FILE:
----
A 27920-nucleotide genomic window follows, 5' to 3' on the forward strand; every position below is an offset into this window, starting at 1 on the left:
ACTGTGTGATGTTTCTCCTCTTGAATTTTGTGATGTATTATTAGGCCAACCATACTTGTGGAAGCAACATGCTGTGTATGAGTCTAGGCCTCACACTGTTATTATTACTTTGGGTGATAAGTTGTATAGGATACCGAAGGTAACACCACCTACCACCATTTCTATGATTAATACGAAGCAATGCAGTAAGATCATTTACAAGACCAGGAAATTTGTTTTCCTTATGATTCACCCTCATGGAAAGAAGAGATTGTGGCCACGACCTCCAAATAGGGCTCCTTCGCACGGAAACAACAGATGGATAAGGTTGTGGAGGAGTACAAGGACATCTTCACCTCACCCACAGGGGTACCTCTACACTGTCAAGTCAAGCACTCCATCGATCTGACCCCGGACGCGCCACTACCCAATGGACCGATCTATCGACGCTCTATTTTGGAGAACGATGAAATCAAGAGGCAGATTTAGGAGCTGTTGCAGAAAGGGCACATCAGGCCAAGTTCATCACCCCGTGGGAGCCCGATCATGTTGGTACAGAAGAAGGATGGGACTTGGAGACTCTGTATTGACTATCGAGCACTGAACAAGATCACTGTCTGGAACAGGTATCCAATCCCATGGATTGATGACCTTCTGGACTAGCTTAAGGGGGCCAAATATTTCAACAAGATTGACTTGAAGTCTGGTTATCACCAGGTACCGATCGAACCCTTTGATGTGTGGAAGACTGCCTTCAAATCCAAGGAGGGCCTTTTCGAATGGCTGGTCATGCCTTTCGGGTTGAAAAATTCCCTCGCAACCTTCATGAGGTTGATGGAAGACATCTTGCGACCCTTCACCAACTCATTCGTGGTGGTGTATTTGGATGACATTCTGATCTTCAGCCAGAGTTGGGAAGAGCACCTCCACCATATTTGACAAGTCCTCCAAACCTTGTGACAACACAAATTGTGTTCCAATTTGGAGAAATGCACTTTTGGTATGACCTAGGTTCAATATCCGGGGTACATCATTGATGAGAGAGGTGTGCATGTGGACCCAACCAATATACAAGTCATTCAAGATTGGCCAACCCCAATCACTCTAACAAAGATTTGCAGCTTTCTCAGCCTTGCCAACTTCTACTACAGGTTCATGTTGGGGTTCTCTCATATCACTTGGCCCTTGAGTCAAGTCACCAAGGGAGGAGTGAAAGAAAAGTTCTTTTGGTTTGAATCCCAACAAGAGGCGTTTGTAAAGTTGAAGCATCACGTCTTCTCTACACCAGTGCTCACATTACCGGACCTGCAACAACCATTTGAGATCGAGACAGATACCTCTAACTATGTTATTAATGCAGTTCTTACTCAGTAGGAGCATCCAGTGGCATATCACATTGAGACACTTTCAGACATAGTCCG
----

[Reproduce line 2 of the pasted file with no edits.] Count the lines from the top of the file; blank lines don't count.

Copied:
ACTGTGTGATGTTTCTCCTCTTGAATTTTGTGATGTATTATTAGGCCAACCATACTTGTGGAAGCAACATGCTGTGTATGAGTCTAGGCCTCACACTGTTATTATTACTTTGGGTGATAAGTTGTATAGGATACCGAAGGTAACACCACCTACCACCATTTCTATGATTAATACGAAGCAATGCAGTAAGATCATTTACAAGACCAGGAAATTTGTTTTCCTTATGATTCACCCTCATGGAAAGAAGAGATTGTGGCCACGACCTCCAAATAGGGCTCCTTCGCACGGAAACAACAGATGGATAAGGTTGTGGAGGAGTACAAGGACATCTTCACCTCACCCACAGGGGTACCTCTACACTGTCAAGTCAAGCACTCCATCGATCTGACCCCGGACGCGCCACTACCCAATGGACCGATCTATCGACGCTCTATTTTGGAGAACGATGAAATCAAGAGGCAGATTTAGGAGCTGTTGCAGAAAGGGCACATCAGGCCAAGTTCATCACCCCGTGGGAGCCCGATCATGTTGGTACAGAAGAAGGATGGGACTTGGAGACTCTGTATTGACTATCGAGCACTGAACAAGATCACTGTCTGGAACAGGTATCCAATCCCATGGATTGATGACCTTCTGGACTAGCTTAAGGGGGCCAAATATTTCAACAAGATTGACTTGAAGTCTGGTTATCACCAGGTACCGATCGAACCCTTTGATGTGTGGAAGACTGCCTTCAAATCCAAGGAGGGCCTTTTCGAATGGCTGGTCATGCCTTTCGGGTTGAAAAATTCCCTCGCAACCTTCATGAGGTTGATGGAAGACATCTTGCGACCCTTCACCAACTCATTCGTGGTGGTGTATTTGGATGACATTCTGATCTTCAGCCAGAGTTGGGAAGAGCACCTCCACCATATTTGACAAGTCCTCCAAACCTTGTGACAACACAAATTGTGTTCCAATTTGGAGAAATGCACTTTTGGTATGACCTAGGTTCAATATCCGGGGTACATCATTGATGAGAGAGGTGTGCATGTGGACCCAACCAATATACAAGTCATTCAAGATTGGCCAACCCCAATCACTCTAACAAAGATTTGCAGCTTTCTCAGCCTTGCCAACTTCTACTACAGGTTCATGTTGGGGTTCTCTCATATCACTTGGCCCTTGAGTCAAGTCACCAAGGGAGGAGTGAAAGAAAAGTTCTTTTGGTTTGAATCCCAACAAGAGGCGTTTGTAAAGTTGAAGCATCACGTCTTCTCTACACCAGTGCTCACATTACCGGACCTGCAACAACCATTTGAGATCGAGACAGATACCTCTAACTATGTTATTAATGCAGTTCTTACTCAGTAGGAGCATCCAGTGGCATATCACATTGAGACACTTTCAGACATAGTCCG